Veil ban in Sri Lanka takes effect
Posted on April 29th, 2019

Courtesy Shanghai Daily

AS Sri Lanka’s civil war ended in this once-contested region along its eastern coast, Muslim women eager to show their piousness began wearing the black veil to hide their faces.

Now in the wake of Easter suicide attacks by Islamic State group-linked militants that killed over 250 people, Sri Lanka’s president has used his emergency powers to ban the practice previously unheard of in the island nation off the southern coast of India.

The ban, which took effect yesterday, has been touted as a security measure. However, it criminalizes a practice associated with an ultraconservative form of Islam, one that more closely adheres to the strict beliefs common in Saudi Arabia.

It also focuses public attention on women who practice their religious beliefs peacefully, while the government and foreign diplomats say IS-linked militants armed with explosives still roam the island.

As we have seen in Afghanistan and elsewhere, Muslim women will become a convenient cover for military action,” wrote Nimmi Gowrinathan, a professor at the City College of New York. Sri Lanka’s pain from the Easter attacks should not be used to promote failed policies.”

The niqab is a black veil made of thin fabric, often with a small opening from which a woman’s eyes can peer out. It’s far more concealing than the hijab, a scarf covering the hair that some Muslim women wear. Most Islamic scholars and experts say a woman is not religiously required to cover her face with a niqab.

However, strictly orthodox Sunni Muslims known as Salafists who advocate a literal return to centuries-old Islamic law believe women must cover their faces.

Such ideas previously were unknown in Kattankudy, a city 220 kilometers northeast of the capital, Colombo. But gradually, foreign money and ideas have entered the area.

The population grew more conservative, reflected in the current construction here of a massive copy of Jerusalem’s famed Al Aqsa mosque, the third-holiest site in Islam. The alleged mastermind of the Easter bombings, Mohammed Zahran, also preached an increasingly extremist version of Islam in Kattankudy glorifying the killing of nonbelievers.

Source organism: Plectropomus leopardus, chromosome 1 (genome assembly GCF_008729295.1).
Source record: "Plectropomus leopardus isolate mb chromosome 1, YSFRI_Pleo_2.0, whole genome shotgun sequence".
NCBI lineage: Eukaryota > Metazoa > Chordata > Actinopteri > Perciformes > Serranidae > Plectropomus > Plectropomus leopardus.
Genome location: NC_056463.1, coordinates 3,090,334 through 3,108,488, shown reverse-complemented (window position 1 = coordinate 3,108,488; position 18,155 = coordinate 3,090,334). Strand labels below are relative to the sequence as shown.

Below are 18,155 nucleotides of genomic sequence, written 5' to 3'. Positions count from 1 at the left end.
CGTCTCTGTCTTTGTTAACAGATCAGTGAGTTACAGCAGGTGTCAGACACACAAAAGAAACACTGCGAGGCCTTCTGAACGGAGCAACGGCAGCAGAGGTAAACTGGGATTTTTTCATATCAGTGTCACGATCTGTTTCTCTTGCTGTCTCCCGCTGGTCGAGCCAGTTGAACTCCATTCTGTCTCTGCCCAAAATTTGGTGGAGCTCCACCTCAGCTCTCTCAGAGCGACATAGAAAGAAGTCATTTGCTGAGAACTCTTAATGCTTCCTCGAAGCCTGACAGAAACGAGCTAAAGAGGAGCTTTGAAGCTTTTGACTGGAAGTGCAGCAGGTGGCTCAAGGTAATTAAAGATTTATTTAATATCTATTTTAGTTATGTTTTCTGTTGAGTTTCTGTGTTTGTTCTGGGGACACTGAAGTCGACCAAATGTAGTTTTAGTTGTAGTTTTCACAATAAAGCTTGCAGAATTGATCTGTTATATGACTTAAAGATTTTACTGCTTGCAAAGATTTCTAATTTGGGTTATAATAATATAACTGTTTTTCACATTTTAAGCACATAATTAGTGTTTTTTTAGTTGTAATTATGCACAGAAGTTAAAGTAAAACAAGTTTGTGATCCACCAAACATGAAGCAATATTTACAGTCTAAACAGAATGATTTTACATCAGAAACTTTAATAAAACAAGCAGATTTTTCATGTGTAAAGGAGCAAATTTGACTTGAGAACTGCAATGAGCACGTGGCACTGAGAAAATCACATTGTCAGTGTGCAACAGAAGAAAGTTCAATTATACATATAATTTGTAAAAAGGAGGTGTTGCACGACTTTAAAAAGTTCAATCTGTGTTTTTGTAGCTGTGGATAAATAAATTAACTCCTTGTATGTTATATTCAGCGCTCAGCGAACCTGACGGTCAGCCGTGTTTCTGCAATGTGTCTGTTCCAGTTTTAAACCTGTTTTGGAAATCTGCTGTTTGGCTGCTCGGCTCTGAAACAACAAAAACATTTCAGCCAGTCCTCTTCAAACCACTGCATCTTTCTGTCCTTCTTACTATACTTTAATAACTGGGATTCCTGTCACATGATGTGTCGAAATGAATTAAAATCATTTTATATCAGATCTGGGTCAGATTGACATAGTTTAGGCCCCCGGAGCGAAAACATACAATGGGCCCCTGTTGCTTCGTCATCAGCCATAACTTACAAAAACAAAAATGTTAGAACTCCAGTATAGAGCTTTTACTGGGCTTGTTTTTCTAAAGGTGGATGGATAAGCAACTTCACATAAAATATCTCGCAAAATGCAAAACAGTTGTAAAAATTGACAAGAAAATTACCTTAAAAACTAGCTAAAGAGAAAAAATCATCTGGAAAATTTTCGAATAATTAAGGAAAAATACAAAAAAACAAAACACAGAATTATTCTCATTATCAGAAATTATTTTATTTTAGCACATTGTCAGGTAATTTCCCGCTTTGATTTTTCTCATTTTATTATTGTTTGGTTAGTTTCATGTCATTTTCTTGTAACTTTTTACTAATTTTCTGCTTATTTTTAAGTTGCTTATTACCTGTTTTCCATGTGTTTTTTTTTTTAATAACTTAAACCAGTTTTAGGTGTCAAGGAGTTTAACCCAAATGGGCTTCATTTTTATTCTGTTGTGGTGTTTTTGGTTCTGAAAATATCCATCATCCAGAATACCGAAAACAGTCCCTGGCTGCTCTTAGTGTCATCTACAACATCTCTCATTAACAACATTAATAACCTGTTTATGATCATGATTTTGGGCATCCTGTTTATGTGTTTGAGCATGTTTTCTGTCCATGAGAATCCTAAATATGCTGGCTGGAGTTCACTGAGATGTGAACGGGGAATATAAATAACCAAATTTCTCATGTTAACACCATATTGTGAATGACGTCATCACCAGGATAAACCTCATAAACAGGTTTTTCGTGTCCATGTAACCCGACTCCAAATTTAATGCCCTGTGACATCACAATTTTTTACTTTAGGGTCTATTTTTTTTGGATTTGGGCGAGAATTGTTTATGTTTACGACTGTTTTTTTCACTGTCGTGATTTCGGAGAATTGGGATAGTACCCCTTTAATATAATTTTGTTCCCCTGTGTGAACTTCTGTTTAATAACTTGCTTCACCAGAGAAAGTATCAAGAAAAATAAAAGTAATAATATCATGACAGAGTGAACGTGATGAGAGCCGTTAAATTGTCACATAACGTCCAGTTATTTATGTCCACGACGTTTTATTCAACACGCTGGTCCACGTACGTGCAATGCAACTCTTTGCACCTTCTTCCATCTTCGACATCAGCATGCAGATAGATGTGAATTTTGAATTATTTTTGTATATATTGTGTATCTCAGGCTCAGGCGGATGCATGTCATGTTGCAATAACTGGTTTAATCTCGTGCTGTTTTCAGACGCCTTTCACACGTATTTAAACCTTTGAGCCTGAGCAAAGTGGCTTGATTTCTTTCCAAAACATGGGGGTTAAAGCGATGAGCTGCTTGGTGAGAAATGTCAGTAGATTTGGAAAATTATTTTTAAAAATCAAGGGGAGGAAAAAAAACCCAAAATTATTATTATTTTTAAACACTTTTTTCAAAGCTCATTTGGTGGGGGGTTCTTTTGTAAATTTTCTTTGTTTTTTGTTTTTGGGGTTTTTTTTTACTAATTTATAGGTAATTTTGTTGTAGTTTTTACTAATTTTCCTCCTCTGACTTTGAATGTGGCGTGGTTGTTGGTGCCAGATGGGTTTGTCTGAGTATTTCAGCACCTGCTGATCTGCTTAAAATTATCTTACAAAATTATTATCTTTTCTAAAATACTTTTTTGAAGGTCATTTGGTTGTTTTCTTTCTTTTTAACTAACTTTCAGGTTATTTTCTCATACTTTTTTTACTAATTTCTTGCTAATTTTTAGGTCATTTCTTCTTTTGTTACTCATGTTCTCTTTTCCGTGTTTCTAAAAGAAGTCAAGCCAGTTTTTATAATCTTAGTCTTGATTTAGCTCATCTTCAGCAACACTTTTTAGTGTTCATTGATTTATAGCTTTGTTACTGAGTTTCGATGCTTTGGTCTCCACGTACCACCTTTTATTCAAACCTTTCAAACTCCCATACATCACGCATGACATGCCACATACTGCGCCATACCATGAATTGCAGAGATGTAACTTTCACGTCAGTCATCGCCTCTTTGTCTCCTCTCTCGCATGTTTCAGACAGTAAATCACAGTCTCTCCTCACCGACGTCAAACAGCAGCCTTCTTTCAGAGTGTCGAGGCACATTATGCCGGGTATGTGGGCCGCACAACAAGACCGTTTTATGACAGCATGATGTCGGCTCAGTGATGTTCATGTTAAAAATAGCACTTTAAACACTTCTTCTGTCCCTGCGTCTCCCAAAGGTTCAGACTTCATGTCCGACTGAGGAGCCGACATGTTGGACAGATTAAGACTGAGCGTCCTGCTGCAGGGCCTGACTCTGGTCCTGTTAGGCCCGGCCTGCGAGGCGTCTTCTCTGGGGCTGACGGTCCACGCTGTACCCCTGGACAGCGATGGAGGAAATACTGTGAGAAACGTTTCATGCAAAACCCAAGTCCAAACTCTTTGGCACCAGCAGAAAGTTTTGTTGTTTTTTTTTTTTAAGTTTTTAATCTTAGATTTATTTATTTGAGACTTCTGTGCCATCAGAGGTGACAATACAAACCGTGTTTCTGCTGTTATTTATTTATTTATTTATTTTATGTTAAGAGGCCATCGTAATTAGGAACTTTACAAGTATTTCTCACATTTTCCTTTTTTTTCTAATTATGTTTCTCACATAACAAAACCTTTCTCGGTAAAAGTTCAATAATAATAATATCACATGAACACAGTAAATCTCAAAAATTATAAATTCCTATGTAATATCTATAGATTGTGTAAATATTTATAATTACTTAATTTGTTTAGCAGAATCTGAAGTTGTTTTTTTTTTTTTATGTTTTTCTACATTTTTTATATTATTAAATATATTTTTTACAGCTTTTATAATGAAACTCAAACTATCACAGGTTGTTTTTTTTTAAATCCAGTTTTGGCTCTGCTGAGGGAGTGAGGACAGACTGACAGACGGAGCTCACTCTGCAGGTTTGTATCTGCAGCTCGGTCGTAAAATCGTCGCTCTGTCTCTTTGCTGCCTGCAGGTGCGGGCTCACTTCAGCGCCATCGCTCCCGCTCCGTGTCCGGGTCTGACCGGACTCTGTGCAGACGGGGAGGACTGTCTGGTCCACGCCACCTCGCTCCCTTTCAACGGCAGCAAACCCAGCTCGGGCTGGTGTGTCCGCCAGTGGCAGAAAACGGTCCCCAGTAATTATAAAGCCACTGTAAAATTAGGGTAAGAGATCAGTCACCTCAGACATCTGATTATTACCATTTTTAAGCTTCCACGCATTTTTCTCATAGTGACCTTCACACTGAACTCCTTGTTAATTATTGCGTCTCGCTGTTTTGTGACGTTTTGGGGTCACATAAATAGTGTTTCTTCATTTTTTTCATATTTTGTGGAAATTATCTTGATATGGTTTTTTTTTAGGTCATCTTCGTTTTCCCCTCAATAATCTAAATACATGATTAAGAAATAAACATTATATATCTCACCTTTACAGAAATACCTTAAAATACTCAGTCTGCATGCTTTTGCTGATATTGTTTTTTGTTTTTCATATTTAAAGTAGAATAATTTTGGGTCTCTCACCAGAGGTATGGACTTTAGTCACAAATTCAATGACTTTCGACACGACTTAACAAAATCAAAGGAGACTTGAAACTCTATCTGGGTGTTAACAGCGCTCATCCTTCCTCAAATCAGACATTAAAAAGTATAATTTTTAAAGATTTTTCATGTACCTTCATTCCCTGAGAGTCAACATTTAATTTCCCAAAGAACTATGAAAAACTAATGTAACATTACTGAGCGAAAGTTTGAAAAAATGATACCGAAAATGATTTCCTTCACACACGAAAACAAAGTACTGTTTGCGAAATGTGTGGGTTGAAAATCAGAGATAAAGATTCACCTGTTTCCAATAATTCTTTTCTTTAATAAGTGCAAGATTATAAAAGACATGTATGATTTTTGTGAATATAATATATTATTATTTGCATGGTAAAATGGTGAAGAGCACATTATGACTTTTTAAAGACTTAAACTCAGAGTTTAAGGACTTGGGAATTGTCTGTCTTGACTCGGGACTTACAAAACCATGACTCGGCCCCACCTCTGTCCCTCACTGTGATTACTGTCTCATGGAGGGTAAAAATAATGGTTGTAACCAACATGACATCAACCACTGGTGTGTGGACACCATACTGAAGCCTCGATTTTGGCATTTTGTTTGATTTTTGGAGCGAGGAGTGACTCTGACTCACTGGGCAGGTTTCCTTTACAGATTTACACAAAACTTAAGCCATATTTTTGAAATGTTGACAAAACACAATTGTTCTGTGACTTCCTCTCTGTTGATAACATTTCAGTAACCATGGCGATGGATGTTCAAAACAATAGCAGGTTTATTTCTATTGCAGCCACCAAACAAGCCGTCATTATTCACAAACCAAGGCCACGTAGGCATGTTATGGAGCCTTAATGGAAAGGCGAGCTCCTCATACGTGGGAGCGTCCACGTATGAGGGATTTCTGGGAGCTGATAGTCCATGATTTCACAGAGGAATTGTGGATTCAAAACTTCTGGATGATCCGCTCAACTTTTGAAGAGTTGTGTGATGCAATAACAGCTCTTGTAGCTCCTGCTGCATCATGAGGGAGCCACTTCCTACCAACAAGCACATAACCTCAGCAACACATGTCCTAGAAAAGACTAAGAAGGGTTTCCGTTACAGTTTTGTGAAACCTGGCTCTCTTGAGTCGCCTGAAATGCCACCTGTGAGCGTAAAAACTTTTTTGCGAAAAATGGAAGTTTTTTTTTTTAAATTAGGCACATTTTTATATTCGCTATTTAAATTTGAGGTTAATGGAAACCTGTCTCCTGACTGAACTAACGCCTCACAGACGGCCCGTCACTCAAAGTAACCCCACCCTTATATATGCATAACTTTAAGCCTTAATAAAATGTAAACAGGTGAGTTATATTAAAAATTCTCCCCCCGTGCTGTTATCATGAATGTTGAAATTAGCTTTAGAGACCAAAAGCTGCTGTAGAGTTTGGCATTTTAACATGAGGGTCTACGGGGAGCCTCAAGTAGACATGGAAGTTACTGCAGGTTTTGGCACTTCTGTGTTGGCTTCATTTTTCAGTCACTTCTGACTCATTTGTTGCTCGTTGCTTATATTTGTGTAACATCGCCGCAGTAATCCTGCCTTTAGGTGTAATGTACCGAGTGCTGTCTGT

Sri Lankan Prime Minister Ranil Wickremesinghe acknowledged that authorities wanted to investigate the role of foreign money in the Easter attacks, saying in particular that money from Saudi Arabia had been going to religious organizations.

Saudi Arabia or the Middle East has been the source of many of those funds and some of it has gone into these extreme organizations,” Wickremesinghe said. These are what we are investigating.”

The Saudi government did not immediately respond to a request for comment.

However, the niqab ban wouldn’t have stopped the suicide bombings of the three churches and three hotels on Easter, as all were carried out by men. But some Muslim women acknowledged the need to follow the government’s laws amid the ongoing crisis.

It’s good (the ban on face covering) but some people will feel some hurt because that’s the Islamic culture,” Fathima Musthaque said. When they are dressing (without covering their face), they get a guilty feeling. All Muslims are not a terrorist. The terrorists are doing this kind of work and it has affected all.”

2 Responses to “Veil ban in Sri Lanka takes effect”

  1. Randeniyage Says:

    Unbelievable ! All our Deshpremiyos are sleeping.
    Sirisena’s good friend Govenor Hizbullah is the main culprit.

  2. Randeniyage Says:

    Unbelievable ! All our Deshpremiyos are sleeping.
    Sirisena’s good friend Governor Hizbullah is the main culprit.

Leave a Reply

You must be logged in to post a comment.



Copyright © 2022 All Rights Reserved. Powered by Wordpress